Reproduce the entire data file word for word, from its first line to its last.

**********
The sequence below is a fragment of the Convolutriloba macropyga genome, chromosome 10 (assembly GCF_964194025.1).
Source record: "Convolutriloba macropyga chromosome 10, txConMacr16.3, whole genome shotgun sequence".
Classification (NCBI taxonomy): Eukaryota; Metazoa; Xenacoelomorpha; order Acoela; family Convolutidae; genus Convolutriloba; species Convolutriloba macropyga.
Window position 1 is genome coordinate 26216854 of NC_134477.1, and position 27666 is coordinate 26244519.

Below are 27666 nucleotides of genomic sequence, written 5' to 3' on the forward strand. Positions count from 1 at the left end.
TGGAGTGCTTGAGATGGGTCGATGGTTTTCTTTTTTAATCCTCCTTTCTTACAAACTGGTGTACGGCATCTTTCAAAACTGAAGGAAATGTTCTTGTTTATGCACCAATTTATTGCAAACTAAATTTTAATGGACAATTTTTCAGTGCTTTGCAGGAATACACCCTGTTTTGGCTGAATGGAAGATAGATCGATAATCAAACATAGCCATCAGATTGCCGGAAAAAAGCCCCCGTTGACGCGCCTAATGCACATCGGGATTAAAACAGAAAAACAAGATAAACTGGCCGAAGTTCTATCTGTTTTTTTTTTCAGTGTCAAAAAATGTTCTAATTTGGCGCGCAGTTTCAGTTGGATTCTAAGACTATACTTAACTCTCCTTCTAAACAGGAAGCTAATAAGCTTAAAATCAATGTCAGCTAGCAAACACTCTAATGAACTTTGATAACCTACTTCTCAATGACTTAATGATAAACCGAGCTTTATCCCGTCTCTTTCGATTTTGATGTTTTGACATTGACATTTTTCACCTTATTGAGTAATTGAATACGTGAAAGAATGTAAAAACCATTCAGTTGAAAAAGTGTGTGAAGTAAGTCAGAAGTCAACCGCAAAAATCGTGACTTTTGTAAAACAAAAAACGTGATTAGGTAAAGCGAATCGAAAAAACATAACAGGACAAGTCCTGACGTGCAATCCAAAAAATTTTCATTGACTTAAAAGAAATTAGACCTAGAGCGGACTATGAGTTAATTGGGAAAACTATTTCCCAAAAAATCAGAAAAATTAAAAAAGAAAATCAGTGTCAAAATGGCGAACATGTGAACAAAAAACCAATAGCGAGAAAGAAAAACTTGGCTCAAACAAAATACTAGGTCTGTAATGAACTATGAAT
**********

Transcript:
The sequence below is a fragment of the Convolutriloba macropyga genome, chromosome 10 (assembly GCF_964194025.1).
Source record: "Convolutriloba macropyga chromosome 10, txConMacr16.3, whole genome shotgun sequence".
Classification (NCBI taxonomy): Eukaryota; Metazoa; Xenacoelomorpha; order Acoela; family Convolutidae; genus Convolutriloba; species Convolutriloba macropyga.
Window position 1 is genome coordinate 26216854 of NC_134477.1, and position 27666 is coordinate 26244519.

Below are 27666 nucleotides of genomic sequence, written 5' to 3' on the forward strand. Positions count from 1 at the left end.
TGGAGTGCTTGAGATGGGTCGATGGTTTTCTTTTTTAATCCTCCTTTCTTACAAACTGGTGTACGGCATCTTTCAAAACTGAAGGAAATGTTCTTGTTTATGCACCAATTTATTGCAAACTAAATTTTAATGGACAATTTTTCAGTGCTTTGCAGGAATACACCCTGTTTTGGCTGAATGGAAGATAGATCGATAATCAAACATAGCCATCAGATTGCCGGAAAAAAGCCCCCGTTGACGCGCCTAATGCACATCGGGATTAAAACAGAAAAACAAGATAAACTGGCCGAAGTTCTATCTGTTTTTTTTTTCAGTGTCAAAAAATGTTCTAATTTGGCGCGCAGTTTCAGTTGGATTCTAAGACTATACTTAACTCTCCTTCTAAACAGGAAGCTAATAAGCTTAAAATCAATGTCAGCTAGCAAACACTCTAATGAACTTTGATAACCTACTTCTCAATGACTTAATGATAAACCGAGCTTTATCCCGTCTCTTTCGATTTTGATGTTTTGACATTGACATTTTTCACCTTATTGAGTAATTGAATACGTGAAAGAATGTAAAAACCATTCAGTTGAAAAAGTGTGTGAAGTAAGTCAGAAGTCAACCGCAAAAATCGTGACTTTTGTAAAACAAAAAACGTGATTAGGTAAAGCGAATCGAAAAAACATAACAGGACAAGTCCTGACGTGCAATCCAAAAAATTTTCATTGACTTAAAAGAAATTAGACCTAGAGCGGACTATGAGTTAATTGGGAAAACTATTTCCCAAAAAATCAGAAAAATTAAAAAAGAAAATCAGTGTCAAAATGGCGAACATGTGAACAAAAAACCAATAGCGAGAAAGAAAAACTTGGCTCAAACAAAATACTAGGTCTGTAATGAACTATGAAT